We've definitely moved away from the idea that there's only one definition of beauty; it's not about looking like a Barbie doll anymore. Young girls and women have more role models today, and we're starting to realize that we should all strive for a personal definition of our own beauty.

Do you see any industry progress toward changing the fix-your-flaws trend?
As an industry, we're taking baby steps in the right direction, but we have a long way to go.

How do you feel about shows like "The Swan" and their homogenous makeover results?
I am not against plastic surgery; I've seen it do amazing things for women. What I am against is the rampant abuse of plastic surgery. There is a fine line between making a subtle improvement and completely overdoing it. The right makeup can address many of the "flaws" that women think can only be fixed with plastic surgery.

Is there any story of a woman turning her life around with the help of a new look that stands out in your memory?
There are many. I have done a lot of work for Dress for Success. I have worked with women who have been through divorce, illness and having a baby. All these women stand out in my mind.

Is there a glass ceiling in the cosmetics industry?
Regardless of the industry, there will always be people who say no to you. I've learned that you should never take no for an answer. If one door closes, look for a back door or a side door.

Have you encountered resistance as you've worked to make the definition of American beauty more inclusive over the years?
No-I find women very receptive to my message, no matter where I go in the world.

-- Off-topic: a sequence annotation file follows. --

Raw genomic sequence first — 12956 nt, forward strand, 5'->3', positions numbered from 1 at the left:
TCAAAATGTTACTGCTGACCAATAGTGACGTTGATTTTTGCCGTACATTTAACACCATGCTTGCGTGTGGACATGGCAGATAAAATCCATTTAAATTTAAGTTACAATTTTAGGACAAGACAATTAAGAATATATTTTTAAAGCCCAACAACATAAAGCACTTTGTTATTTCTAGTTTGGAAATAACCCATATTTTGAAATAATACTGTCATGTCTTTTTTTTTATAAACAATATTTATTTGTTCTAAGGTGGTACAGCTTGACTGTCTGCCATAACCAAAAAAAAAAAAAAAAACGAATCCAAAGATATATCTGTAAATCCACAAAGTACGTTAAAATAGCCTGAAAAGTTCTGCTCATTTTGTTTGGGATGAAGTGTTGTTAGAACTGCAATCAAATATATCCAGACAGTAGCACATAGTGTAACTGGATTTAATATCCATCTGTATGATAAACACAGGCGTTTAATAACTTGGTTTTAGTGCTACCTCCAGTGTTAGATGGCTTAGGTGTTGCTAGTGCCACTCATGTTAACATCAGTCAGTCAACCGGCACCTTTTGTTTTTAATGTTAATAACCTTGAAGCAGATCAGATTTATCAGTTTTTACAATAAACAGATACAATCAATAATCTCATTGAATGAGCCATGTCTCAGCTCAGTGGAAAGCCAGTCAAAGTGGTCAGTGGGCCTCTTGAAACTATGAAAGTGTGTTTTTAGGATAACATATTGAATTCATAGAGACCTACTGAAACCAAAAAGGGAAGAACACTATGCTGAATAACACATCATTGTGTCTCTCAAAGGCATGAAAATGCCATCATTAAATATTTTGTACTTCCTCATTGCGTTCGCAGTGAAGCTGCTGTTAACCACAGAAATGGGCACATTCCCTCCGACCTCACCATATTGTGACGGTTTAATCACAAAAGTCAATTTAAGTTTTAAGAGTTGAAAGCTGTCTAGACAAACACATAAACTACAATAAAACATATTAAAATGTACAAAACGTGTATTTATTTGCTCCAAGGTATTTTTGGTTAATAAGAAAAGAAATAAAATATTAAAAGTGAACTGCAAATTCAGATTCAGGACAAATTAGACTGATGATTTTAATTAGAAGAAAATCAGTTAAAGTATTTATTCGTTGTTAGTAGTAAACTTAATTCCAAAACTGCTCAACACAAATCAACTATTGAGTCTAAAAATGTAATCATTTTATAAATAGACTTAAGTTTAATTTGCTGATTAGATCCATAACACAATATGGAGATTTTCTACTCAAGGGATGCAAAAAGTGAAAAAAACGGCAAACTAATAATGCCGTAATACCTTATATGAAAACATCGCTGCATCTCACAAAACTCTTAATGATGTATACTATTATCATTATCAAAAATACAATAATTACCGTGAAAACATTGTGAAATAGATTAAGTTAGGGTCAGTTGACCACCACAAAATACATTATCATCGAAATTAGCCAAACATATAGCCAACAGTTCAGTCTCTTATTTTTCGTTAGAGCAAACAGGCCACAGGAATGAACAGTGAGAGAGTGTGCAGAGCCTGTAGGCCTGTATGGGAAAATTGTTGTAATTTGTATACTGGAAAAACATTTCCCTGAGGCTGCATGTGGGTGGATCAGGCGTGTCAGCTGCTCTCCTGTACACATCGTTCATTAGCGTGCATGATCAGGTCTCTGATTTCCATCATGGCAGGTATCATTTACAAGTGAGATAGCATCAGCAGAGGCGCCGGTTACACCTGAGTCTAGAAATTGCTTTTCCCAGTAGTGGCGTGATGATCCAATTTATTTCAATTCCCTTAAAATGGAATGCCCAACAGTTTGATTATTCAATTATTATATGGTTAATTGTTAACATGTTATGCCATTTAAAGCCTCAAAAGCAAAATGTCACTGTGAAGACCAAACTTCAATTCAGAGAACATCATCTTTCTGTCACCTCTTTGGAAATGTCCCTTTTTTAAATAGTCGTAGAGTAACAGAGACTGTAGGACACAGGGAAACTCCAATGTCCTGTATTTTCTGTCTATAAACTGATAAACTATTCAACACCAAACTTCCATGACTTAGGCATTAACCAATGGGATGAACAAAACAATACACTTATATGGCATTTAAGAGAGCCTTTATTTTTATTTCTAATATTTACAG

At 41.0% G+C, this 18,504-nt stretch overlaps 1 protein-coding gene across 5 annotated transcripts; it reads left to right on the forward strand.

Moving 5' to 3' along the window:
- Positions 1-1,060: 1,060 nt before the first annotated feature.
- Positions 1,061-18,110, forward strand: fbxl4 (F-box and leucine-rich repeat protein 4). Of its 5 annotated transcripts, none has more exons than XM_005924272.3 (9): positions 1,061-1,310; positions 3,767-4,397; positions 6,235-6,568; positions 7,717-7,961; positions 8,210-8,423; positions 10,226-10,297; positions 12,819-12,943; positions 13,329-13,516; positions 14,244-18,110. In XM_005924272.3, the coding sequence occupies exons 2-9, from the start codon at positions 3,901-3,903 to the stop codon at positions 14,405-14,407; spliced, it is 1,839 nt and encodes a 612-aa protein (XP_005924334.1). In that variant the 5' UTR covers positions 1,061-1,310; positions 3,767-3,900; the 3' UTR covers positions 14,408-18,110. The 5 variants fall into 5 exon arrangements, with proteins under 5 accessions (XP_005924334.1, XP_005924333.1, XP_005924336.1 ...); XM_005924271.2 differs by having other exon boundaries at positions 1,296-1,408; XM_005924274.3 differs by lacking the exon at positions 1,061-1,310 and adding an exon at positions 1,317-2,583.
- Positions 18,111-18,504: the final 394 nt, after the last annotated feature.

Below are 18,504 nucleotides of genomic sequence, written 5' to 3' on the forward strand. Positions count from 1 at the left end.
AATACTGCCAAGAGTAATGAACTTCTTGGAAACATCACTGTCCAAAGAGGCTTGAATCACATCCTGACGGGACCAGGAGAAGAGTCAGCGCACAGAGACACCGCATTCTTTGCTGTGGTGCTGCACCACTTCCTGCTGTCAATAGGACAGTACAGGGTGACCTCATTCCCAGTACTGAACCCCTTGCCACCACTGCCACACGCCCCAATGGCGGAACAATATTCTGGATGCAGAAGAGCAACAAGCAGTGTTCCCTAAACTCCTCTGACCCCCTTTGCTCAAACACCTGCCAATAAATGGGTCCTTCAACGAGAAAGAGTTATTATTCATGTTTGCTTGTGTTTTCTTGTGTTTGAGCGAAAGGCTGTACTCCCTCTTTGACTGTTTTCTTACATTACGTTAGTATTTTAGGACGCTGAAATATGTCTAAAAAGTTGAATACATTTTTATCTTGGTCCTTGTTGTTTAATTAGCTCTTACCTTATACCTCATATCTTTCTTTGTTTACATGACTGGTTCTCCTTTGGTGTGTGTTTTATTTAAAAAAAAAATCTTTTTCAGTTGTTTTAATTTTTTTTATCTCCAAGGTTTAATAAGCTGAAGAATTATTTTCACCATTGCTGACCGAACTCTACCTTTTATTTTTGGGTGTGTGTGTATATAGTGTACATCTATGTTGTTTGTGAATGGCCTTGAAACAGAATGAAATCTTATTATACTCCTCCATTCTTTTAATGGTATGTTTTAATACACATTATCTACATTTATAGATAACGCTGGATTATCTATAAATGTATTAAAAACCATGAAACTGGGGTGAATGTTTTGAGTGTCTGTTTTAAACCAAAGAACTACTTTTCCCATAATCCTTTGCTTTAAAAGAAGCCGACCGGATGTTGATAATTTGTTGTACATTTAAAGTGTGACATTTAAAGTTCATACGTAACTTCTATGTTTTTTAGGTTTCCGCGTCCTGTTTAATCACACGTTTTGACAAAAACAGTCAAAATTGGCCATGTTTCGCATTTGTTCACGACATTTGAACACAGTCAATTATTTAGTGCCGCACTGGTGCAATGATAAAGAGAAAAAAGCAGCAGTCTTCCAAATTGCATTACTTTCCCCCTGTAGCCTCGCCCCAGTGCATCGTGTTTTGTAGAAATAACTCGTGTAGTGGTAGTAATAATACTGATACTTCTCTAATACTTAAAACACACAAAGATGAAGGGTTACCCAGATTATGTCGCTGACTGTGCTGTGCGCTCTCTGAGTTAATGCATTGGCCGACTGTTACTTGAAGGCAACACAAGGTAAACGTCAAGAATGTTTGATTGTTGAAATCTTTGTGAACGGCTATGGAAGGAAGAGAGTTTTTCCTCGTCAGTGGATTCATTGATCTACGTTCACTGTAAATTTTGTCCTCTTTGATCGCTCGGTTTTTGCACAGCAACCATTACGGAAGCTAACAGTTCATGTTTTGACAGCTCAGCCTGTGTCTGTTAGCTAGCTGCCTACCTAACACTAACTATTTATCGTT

Who holds the power with regard to a cosmetic company's success: models, designers or everyday consumers?
I think the power is in the hands of the consumer, though she might not always know that.

Many beauty consumers are drawn in by the promise of "secrets"-just-uncovered techniques and products that could improve a woman's looks and change her life. Is there really something profound that the insiders know?
I'd love to be able to say that there's a cream that will take away wrinkles, but there's no such thing. If I ever find it, I won't keep it a secret-I'll tell everybody!

What are women today doing with makeup and skin care that they shouldn't do?
Some women still use makeup to try to change or distort their features. Instead, they should use makeup to enhance the features they love.

Do different age groups or professional/geographical demographics tend toward certain preferences?
I've found that the world over, regardless of skin color, culture or any other factor, all women want to look like themselves, only prettier.

Which trends do you look back on and wonder "what were women thinking"?
The entire decade of the '70s!

Is there a beauty ritual that you, personally, won't do without?
Concealer is the secret to the universe. It instantly lifts and brightens your eyes. With the right concealer, you can't go wrong.